SEC Moves Toward More Disclosure of Executive Pay
MELISSA BLOCK, host:
The Securities and Exchange Commission took steps today to require companies to do a better job of disclosing what their top executives are paid. The proposal has the support of many consumer and business groups. But as NPR's Jim Zarroli reports, some critics say the new rules could have an unintended consequence.
JIM ZARROLI reporting:
Publicly traded companies already have to disclose how much they pay their top executives, but SEC Chairman Christopher Cox said companies have often found ways to disguise how much they're really paying through the use of golden parachutes, complex pension plans, stock options and executive perks.
Mr. CHRISTOPHER COX (Chairman, Securities and Exchange Commission): And in some cases, as a result, the disclosure obfuscates rather than illuminates the true picture of compensation. This has led to concern that some companies may not be disclosing all compensation, even all compensation as is currently required.
ZARROLI: The rules passed today, which have to be reviewed and then approved a final time, would require companies to disclose a single figure for executive pay that takes in all forms of compensation. They also have to explain the objectives of the pay package--in other words, what the executive is expected to accomplish. Some critics say too many CEOs get huge pay packages even when they do a poor job. The move comes at a time of growing concern about the very large salaries paid to some top executives, but Cox went out of his way to say the commission wasn't trying to limit anyone's pay.
Mr. COX: It is about wage clarity, not wage controls. Indeed, the SEC lacks statutory authority to impose salary caps on corporate executives.
ZARROLI: The idea of greater transparency by publicly traded companies is one that people of all political stripes generally support. And the proposal was approved by all five commissioners, both the Democrats and the Republicans. And both consumer and business groups gave their qualified support. John Castellani, president of The Business Roundtable, said greater transparency is a good thing, as long as companies aren't required to reveal too much.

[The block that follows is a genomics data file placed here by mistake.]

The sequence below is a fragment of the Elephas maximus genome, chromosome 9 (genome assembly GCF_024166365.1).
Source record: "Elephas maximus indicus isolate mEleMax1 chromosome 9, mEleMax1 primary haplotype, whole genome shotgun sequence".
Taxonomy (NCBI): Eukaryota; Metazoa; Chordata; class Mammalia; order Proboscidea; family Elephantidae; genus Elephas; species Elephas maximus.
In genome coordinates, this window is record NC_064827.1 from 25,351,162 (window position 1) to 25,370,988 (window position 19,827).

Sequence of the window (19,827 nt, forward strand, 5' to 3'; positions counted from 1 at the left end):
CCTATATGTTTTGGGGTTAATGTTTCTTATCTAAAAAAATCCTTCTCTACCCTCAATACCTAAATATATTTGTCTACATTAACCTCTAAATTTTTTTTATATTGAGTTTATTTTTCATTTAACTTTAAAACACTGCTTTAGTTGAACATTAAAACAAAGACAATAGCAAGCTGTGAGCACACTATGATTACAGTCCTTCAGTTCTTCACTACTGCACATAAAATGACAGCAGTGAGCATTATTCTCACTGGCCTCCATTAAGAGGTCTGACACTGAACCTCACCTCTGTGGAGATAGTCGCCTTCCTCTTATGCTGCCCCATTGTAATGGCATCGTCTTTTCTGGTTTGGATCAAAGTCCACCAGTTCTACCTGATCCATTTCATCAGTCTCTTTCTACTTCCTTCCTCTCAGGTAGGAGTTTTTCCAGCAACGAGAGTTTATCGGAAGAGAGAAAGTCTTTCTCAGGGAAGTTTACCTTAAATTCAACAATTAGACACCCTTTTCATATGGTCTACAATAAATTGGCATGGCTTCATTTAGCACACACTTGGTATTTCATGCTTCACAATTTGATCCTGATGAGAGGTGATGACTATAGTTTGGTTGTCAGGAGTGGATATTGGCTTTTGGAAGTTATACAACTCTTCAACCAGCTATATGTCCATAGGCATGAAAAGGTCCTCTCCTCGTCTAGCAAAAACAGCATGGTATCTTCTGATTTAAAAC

Mr. JOHN CASTELLANI (President, The Business Roundtable): What we're hoping for is the SEC finds the balance that gives enough information so that it's valuable for shareholders but not so much that it provides important competitive information to competitors.
ZARROLI: And Castellani said it wouldn't be clear whether the commission has found that balance until all of the plan's details are released. Brandon Reese of the AFL-CIO's investment division says the proposals would have a positive effect, although he acknowledged that many companies would gradually find a way around them.
Mr. BRANDON REESE (Investment Division, AFL-CIO): It's like the tax code; it has to be updated because creative compensation consultants and, frankly, greedy executives figure a way to circumvent and exploit loopholes in the disclosure regulations.
ZARROLI: Some critics have also noted that the new rules could have an unintended consequence. They say the SEC's previous attempts to force greater disclosure have actually increased compensation. Democrat Roel Campos is one of the five commissioners.
Mr. ROEL CAMPOS (SEC Commissioner): Some suggest that the very disclosure of executive compensation has contributed to some of the instances of large pay packages, as all packages are now public and any company can see what its competitor is paying. There may be a ratcheting effect as each tries to outdo its competitors.
ZARROLI: But Campos and the other commissioners are hoping that by forcing greater disclosure, they'll make it easier for shareholders to ask questions about compensation. And that, they hope, will pressure board members to think twice when they hand out lavish pay packages. Jim Zarroli, NPR News.
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